Doping samples to be sent to World Cup will cost $250,000
FIFA will run up $250,000 (£148,000/€181,000) in extra costs as a result of having to send samples from this summer’s World Cup across the Atlantic for analysis, the chairman of the body’s Medical Committee has acknowledged, as he set out plans for the most extensive anti-doping controls ever at international football’s flagship tournament.
Contacted by insidethegames, Michel D’Hooghe explained that almost 1,000 anti-doping controls in all would be affected, with all 736 selected players undergoing out-of-competition blood and urine tests.
Two players per team would then be selected for in-competition tests.
D’Hooghe confirmed that testing would be conducted for the blood-boosting drug erythropoietin (EPO) and human growth hormone (hGH), as well as for anabolic steroids.
For the first time, information collected at a World Cup will be used to help to construct footballers’ biological profiles, in an attempt to pinpoint suspicious patterns that might be indicative of doping.
D’Hooghe said that data derived from three Club World Cups and last year’s Confederations Cup test event was already being used for this purpose.
He also said that FIFA has decided to keep Brazil 2014 samples for eight years, to permit retrospective testing where this is judged necessary.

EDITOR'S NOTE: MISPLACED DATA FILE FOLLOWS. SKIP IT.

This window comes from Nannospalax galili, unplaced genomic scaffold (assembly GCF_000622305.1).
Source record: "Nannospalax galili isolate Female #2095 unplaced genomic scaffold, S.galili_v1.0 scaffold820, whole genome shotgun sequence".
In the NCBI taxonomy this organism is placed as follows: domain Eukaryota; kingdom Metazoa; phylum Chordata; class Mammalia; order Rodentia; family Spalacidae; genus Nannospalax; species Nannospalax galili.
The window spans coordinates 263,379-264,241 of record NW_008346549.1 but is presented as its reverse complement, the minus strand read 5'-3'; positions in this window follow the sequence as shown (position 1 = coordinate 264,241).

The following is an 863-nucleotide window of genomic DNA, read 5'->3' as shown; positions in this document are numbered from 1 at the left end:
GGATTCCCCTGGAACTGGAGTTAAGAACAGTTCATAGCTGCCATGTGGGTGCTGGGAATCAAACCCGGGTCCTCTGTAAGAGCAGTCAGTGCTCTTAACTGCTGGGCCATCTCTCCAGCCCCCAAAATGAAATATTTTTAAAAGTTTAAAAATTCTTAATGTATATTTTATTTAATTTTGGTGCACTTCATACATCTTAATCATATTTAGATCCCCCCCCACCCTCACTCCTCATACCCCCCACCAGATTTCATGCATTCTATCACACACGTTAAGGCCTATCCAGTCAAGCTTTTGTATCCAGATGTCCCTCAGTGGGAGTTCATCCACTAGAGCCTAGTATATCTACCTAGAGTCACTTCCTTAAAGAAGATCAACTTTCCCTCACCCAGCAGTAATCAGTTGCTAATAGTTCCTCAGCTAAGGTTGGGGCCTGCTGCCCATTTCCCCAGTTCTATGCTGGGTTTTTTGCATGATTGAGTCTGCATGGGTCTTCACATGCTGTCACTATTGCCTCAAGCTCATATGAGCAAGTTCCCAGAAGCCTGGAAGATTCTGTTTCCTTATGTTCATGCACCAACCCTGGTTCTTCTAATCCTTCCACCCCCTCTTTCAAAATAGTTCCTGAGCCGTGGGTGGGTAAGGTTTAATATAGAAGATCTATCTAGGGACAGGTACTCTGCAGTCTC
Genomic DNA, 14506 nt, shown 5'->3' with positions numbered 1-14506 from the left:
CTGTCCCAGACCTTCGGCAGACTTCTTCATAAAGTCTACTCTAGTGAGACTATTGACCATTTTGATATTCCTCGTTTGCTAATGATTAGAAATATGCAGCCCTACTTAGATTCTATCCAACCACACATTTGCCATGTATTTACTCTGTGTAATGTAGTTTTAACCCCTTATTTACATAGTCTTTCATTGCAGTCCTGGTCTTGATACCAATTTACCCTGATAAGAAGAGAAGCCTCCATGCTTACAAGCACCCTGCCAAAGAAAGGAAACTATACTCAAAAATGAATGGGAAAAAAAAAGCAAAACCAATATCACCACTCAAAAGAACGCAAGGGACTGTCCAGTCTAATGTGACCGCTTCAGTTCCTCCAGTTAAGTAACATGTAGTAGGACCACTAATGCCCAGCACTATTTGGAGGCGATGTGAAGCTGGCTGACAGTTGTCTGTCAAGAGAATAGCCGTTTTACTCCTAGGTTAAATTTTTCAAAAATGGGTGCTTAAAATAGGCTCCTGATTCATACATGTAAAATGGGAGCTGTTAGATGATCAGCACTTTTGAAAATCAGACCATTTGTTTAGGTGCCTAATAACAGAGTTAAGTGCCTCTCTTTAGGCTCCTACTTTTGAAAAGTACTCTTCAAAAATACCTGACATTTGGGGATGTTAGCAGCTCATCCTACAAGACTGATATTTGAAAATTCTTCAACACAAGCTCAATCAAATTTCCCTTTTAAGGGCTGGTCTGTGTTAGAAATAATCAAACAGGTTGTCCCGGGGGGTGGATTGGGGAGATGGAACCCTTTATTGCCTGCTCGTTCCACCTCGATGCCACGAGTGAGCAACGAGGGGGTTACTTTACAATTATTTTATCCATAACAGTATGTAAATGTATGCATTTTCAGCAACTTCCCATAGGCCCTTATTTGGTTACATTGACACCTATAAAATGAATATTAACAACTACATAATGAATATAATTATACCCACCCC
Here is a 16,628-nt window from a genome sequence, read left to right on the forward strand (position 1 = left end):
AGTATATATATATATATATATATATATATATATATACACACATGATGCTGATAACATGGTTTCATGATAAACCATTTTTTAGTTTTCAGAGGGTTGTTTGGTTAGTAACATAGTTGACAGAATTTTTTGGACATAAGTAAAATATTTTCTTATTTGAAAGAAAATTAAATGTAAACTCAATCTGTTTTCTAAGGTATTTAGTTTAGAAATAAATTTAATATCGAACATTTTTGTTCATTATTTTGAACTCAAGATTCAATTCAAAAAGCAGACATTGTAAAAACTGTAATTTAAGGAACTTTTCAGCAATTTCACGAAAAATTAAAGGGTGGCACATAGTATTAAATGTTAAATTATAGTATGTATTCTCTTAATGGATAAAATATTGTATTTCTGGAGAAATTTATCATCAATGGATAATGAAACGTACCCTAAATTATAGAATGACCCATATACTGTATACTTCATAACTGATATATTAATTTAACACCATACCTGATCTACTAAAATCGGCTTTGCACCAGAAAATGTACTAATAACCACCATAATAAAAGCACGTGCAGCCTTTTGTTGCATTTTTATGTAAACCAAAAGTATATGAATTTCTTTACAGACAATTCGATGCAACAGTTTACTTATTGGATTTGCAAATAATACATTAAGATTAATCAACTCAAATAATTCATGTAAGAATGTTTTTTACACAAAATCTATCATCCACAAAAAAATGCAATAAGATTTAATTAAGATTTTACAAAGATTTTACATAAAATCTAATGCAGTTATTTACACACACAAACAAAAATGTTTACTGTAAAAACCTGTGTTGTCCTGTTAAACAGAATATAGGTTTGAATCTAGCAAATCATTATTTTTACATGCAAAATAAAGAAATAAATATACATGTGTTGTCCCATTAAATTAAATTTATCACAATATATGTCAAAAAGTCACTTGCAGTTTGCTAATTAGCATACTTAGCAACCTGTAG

Samples collected from World Cup players are to be analysed at a laboratory in the Olympic capital of Lausanne because of last year’s revocation by the World Anti-Doping Agency of the accreditation of the so-called Ladetec laboratory in Rio de Janeiro.
D’Hooghe said that samples would be sent immediately after matches by DHL to Switzerland.
Even so, he could not be sure in every case that the results of the tests would be available before the next matches of the teams in question.
Relatively remote venues – such as Manaus, where England are due to play Italy on June 14, and Cuiabá, where Nigeria take on World Cup debutants Bosnia and Herzegovina a week later – are likely to pose a particularly tough logistical challenge.
Commenting on the extra cost, D’Hooghe said he would “prefer to have [the money] for youth formation”.
He said, however, that his Brazilian colleagues were both competent and very motivated.
The inability to test World Cup samples locally is just one of the ways in which the Brazilian authorities’ efforts to use the biggest global sports events to build the country’s brand image as a sophisticated modern society have been undermined by pre-tournament setbacks.
This article first appeared in www.insidethegames.biz and is reproduced with permission.